Spain's most passionate derby

In a city famous for its flamenco and religious parades, nothing captures hearts and minds in Seville more than when Real Betis and Sevilla clash in Spanish football's most passionate derby.


"You are Betis or Sevilla. It is an identity, like a religion," former Sevilla defender Julien Escude tells AFP.

"The virtue or difference that Betis-Sevilla has is that it is not just the experience of gameday," says Sevilla's sporting director Monchi.

"The day of the game is the icing on the cake of a derby that is lived throughout the whole year."

Just four kilometres separate Sevilla's Sanchez Pizjuan stadium from Betis' Benito Villamarin, where the sides meet on Saturday.

"It is a city divided in two. I think it is that passion and the fact everyone is wound up in the game that makes it different from others," adds Betis historian Manolo Rodriguez.

"A radio commentator once described it as the match without neutrals."

Both sides boast just one La Liga title each with their resources paling in comparison with Spanish football's powerhouses Real Madrid and Barcelona.

Yet, that has made local pride and getting one over on your rivals even more important in the Andalusian capital.

"You go to buy a loaf of bread and the person serving you says: 'this week we need to win the game'," says Betis midfielder and Seville native Dani Ceballos.

"It is special. During that week in Seville people stop and leave everything else to one side."

The rivalry is even extended to the city's Guadalquivir river where a team of rowers representing Betis and Sevilla fight out an annual regatta.


That passion has at times spilled over into the unsavoury.

A bitter war of words between former rival presidents Jose Maria del Nido and Manuel Ruiz de Lopera saw the nasty side of the rivalry reach its peak.

"I had the impression we were going to war," says Escude of travelling into the inferno of a derby on the team bus.

"We leave (Sevilla's stadium), the bus turns the corner, and it is like we are in a different country.

"The same city, but a total change. It's incredible to experience that."

When Freddie Kanoute opened the scoring for Sevilla at the Benito Villamarin in a tense Copa del Rey tie in February 2007, bottles rained down onto the Sevilla bench and one struck coach Juande Ramos on the head, leaving him momentarily unconscious.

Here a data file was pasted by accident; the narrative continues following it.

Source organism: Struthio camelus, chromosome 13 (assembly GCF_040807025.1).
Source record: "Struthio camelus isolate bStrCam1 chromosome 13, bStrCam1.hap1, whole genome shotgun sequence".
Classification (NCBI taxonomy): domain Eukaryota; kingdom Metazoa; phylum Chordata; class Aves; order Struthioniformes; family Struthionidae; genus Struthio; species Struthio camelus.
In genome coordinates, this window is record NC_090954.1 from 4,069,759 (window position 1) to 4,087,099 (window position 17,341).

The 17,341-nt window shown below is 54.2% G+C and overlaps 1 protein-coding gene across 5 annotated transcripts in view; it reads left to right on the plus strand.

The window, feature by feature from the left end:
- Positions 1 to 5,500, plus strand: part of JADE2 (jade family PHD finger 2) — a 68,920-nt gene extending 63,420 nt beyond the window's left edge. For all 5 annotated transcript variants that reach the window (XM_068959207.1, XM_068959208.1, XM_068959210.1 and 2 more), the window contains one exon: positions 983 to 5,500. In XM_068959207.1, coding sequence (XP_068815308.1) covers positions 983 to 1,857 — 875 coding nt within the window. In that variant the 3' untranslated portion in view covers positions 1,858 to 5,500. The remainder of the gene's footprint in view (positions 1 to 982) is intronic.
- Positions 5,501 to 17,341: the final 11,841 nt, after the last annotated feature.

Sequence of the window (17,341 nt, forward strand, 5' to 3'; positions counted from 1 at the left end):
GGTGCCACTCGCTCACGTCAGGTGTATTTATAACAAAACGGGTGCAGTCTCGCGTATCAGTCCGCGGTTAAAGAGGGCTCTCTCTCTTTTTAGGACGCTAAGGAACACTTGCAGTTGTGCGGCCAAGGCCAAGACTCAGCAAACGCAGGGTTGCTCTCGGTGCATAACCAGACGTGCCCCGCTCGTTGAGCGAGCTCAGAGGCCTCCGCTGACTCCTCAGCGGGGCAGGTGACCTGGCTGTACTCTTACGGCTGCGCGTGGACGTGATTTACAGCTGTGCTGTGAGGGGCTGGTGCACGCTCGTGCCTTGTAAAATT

The match was abandoned and the remaining 33 minutes were played behind closed doors over 500 kilometres away in Madrid.

"I think at that time we all made mistakes," Monchi accepts. "We had to rectify those and return to normality."


Peace was restored in tragic circumstances when Sevilla defender Antonio Puerta died after suffering a cardiac arrest later in 2007.

Betis fans joined in the memorial to Puerta in the first derby following his death.

"The death really changed the radical nature of the rivalry between the two teams," adds Escude, who was a teammate of Puerta's.

"Now it's football, it's still a celebration.

"It remains a heated derby, but it doesn't go beyond sport."

In the decade since, Sevilla has undoubtedly become the dominant force on the pitch.

The red and white half of Seville have lost just one of the last 11 derbies and won the last four.

"We have been able to avoid that a derby would save or kill a season if you didn't win it," adds Monchi.

"We have been able to look beyond the rivalry and not use it as a life jacket to save our season, but the emotion and what a derby means hasn't been lost."

Ceballos, 20, has yet to experience being on the winning side in a derby.

And with Sevilla flying high in La Liga and the Champions League, he knows how much it would mean to the Betis faithful to see their rivals suffer for once.

"To win a derby, it would give the fans a huge lift," he adds.

"It would be lovely to finish the season with our objectives accomplished and, to top it off, win such a special game."

Definitely thisnis more than just a game.

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